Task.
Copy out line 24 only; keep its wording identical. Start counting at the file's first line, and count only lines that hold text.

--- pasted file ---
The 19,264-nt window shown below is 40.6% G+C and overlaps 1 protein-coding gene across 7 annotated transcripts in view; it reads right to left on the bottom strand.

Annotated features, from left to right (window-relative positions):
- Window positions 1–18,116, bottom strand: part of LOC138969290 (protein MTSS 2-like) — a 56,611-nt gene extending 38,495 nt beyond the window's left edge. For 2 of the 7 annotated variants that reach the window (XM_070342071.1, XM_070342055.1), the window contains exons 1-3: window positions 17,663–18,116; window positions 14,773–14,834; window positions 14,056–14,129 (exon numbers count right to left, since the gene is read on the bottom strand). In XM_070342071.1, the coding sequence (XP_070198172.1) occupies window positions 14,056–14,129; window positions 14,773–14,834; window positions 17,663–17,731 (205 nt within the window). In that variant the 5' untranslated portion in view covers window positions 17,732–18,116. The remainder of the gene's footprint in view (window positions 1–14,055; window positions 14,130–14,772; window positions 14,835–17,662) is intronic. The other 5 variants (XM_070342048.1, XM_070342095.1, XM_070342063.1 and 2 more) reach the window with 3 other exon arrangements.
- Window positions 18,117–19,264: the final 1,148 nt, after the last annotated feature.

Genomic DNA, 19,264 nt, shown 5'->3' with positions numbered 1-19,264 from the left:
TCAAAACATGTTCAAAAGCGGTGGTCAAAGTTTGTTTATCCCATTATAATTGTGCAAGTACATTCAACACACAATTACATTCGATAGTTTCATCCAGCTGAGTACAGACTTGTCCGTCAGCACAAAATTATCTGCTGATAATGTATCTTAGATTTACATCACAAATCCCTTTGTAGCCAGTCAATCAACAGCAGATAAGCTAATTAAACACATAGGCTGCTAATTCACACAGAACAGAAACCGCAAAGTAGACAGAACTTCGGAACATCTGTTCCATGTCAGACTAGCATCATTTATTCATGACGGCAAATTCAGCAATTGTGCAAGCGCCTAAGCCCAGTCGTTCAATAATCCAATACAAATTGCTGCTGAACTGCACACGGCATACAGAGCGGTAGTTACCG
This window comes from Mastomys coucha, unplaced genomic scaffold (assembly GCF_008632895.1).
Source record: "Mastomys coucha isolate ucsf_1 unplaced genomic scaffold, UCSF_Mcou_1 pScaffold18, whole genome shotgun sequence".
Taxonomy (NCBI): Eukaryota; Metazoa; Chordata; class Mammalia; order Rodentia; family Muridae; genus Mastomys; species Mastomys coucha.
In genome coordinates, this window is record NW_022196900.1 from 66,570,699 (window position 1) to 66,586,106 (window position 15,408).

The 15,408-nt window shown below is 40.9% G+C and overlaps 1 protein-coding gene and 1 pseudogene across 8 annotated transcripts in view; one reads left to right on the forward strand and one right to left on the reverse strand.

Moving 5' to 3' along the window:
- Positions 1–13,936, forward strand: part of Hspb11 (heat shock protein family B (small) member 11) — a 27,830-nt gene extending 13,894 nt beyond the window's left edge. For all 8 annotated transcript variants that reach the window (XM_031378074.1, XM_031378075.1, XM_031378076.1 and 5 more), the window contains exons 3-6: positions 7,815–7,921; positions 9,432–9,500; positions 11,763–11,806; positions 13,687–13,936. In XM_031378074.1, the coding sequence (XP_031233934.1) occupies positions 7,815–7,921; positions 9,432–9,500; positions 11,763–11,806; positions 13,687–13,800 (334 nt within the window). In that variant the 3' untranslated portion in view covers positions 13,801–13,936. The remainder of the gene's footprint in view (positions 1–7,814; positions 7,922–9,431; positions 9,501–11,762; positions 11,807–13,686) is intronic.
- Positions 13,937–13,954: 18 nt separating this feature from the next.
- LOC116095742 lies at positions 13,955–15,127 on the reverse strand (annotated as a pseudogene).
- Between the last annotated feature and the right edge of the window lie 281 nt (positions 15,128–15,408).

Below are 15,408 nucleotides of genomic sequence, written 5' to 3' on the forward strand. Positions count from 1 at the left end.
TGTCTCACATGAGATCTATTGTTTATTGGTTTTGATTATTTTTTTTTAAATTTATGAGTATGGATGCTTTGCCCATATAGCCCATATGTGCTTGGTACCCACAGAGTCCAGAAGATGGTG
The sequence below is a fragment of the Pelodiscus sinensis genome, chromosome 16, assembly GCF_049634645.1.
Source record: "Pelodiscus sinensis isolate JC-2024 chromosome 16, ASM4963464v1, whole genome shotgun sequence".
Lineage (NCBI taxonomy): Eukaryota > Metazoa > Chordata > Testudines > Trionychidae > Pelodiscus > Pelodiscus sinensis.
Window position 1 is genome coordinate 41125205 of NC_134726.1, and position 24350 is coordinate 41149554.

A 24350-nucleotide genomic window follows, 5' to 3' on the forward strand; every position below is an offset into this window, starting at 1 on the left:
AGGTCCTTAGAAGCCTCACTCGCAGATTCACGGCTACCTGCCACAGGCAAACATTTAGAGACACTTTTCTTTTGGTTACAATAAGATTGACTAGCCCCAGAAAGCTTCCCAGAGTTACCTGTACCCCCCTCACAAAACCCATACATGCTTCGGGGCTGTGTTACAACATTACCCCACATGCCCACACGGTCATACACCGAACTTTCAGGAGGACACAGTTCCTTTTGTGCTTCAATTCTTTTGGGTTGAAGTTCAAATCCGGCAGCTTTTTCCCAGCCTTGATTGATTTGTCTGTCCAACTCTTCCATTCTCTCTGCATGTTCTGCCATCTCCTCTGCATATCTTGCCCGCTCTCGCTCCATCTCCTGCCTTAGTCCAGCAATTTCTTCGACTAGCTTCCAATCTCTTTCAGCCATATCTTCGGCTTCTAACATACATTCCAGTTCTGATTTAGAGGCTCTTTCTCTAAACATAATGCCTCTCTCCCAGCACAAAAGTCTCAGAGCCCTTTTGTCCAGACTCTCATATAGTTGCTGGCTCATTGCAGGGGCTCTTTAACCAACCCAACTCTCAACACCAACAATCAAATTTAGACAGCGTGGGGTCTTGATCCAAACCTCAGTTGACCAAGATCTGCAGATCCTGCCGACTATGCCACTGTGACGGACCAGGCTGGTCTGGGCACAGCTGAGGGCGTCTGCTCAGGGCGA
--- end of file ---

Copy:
AGGTCCTTAGAAGCCTCACTCGCAGATTCACGGCTACCTGCCACAGGCAAACATTTAGAGACACTTTTCTTTTGGTTACAATAAGATTGACTAGCCCCAGAAAGCTTCCCAGAGTTACCTGTACCCCCCTCACAAAACCCATACATGCTTCGGGGCTGTGTTACAACATTACCCCACATGCCCACACGGTCATACACCGAACTTTCAGGAGGACACAGTTCCTTTTGTGCTTCAATTCTTTTGGGTTGAAGTTCAAATCCGGCAGCTTTTTCCCAGCCTTGATTGATTTGTCTGTCCAACTCTTCCATTCTCTCTGCATGTTCTGCCATCTCCTCTGCATATCTTGCCCGCTCTCGCTCCATCTCCTGCCTTAGTCCAGCAATTTCTTCGACTAGCTTCCAATCTCTTTCAGCCATATCTTCGGCTTCTAACATACATTCCAGTTCTGATTTAGAGGCTCTTTCTCTAAACATAATGCCTCTCTCCCAGCACAAAAGTCTCAGAGCCCTTTTGTCCAGACTCTCATATAGTTGCTGGCTCATTGCAGGGGCTCTTTAACCAACCCAACTCTCAACACCAACAATCAAATTTAGACAGCGTGGGGTCTTGATCCAAACCTCAGTTGACCAAGATCTGCAGATCCTGCCGACTATGCCACTGTGACGGACCAGGCTGGTCTGGGCACAGCTGAGGGCGTCTGCTCAGGGCGA